Resistance Training Adds Shape to Your Body, Turns Back Your Biological Clock and Adds Years to Your LifeMark Tarnopolsky, a professor of pediatrics and medicine at McMaster University in Hamilton, Ontario, proved resistance training activates a muscle stem cell called a satellite cell. (see study here).
These new cells - in a function called gene shifting - cause the mitochondria to rejuvenate.
George Dvorsky at i09 writes:
"Tarnopolsky showed that in 6 months, with bi-weekly strength exercise training, the biochemical, physiological and genetic signature of older muscles are "turned back" by a factor of 15 to 20 years. That's significant — to say the least. (Michelle's emphasis added).
And indeed, other studies are successfully linking athleticism to longevity. A recent analysis published in Deutsches Ärzteblatt International of more than 900,000 athletes (ranging in age from 20 to 79) showed that no significant age-related decline in performance appeared before the age of 55. And revealingly, even beyond that age the decline was surprisingly slow; in the 65 to 69 group, a quarter of the athletes performed above average among the 20 to 54 year-old group.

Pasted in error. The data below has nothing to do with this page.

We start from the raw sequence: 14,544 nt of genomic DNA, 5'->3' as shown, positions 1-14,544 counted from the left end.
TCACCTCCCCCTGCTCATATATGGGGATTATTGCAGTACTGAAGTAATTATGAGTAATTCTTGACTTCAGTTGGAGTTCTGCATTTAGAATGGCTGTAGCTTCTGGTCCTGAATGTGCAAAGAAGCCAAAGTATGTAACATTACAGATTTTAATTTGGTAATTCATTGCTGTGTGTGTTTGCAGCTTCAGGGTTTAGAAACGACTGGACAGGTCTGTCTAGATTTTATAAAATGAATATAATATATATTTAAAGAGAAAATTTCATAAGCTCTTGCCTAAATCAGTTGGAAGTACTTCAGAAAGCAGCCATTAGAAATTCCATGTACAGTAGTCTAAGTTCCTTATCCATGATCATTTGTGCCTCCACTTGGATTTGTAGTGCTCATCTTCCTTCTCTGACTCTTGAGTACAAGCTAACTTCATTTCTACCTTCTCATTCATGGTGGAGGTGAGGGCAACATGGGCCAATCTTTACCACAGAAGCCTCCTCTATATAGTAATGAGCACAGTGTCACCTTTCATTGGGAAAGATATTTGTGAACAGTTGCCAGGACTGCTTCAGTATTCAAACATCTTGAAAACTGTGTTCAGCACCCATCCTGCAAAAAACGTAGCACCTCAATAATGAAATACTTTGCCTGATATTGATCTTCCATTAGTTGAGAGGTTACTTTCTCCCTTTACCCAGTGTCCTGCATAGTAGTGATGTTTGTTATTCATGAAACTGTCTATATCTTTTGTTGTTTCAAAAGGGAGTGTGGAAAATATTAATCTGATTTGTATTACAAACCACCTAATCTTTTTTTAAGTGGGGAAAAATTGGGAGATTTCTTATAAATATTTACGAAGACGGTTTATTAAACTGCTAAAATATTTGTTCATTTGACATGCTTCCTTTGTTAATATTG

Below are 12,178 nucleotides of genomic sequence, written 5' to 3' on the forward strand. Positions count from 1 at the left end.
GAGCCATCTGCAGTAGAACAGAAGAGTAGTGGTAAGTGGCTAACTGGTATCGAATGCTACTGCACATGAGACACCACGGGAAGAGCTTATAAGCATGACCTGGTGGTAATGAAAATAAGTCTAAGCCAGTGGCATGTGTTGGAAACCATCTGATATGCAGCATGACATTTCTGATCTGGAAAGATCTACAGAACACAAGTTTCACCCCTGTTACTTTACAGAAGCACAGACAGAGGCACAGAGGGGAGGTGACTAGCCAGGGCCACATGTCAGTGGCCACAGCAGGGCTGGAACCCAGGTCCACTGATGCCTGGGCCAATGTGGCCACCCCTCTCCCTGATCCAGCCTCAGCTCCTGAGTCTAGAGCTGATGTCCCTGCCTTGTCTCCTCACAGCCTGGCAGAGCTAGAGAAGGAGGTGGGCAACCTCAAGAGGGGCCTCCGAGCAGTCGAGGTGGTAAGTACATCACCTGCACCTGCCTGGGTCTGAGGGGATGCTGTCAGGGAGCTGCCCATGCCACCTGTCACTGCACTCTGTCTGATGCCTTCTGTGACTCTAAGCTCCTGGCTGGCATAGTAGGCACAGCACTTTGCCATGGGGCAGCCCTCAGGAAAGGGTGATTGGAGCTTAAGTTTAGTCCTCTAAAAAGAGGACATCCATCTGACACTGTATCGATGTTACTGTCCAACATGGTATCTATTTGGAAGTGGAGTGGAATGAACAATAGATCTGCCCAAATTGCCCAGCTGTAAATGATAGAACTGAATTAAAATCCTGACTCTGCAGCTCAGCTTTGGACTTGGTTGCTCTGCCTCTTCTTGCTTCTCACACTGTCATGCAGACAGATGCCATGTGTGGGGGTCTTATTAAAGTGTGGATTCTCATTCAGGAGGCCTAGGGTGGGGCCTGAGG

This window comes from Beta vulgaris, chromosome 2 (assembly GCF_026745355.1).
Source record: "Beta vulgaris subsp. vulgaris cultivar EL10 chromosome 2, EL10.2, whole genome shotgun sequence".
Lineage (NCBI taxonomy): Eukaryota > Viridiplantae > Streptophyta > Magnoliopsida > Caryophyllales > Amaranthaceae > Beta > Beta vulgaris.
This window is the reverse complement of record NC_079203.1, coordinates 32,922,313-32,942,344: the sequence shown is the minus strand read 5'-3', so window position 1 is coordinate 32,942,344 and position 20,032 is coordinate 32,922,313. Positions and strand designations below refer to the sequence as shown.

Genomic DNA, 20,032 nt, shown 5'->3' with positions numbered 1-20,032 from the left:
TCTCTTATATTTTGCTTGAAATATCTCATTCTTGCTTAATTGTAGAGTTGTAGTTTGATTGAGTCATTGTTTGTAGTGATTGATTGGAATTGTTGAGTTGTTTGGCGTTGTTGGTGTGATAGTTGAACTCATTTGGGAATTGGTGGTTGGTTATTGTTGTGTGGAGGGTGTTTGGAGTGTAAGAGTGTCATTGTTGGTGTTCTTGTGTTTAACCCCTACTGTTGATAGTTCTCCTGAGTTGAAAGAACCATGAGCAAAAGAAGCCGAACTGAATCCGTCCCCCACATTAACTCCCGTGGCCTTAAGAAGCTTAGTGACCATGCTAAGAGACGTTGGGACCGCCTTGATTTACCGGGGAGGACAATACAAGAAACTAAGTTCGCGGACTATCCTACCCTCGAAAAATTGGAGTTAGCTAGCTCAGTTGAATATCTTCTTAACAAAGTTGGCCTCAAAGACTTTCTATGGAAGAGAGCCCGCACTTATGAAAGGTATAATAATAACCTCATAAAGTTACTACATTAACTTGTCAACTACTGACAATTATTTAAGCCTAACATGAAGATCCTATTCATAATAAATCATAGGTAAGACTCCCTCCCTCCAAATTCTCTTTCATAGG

Essentially, exercise helps the body regenerate itself. This likely explains why older athletes are less susceptible to age-related illnesses than their sedentary counterparts. Moreover, ongoing exercise has been shown to preserve lean tissue, even during rapid and substantial weight loss. It also helps to maintain strength and mobility, which can significantly reduce risk of injury and stave off health problems that would otherwise linger.
Even more remarkable is how resistance training can stave off cognitive decline — what is arguably just as important as physical well being. In a study led by Teresa Liu-Ambrose of the University of British Columbia, women between the ages of 70 and 80 who were experiencing mild cognitive impairment were put through 60-minute classes two times per week for 26 weeks. They used a pressurized air system (for resistance) and free weights, and were told to perform various sets of exercises with variable loads. The results were remarkable: Lifting weights improved memory and staved off the effects of dementia. It also improved the seniors' attention span and ability to resolve conflicts."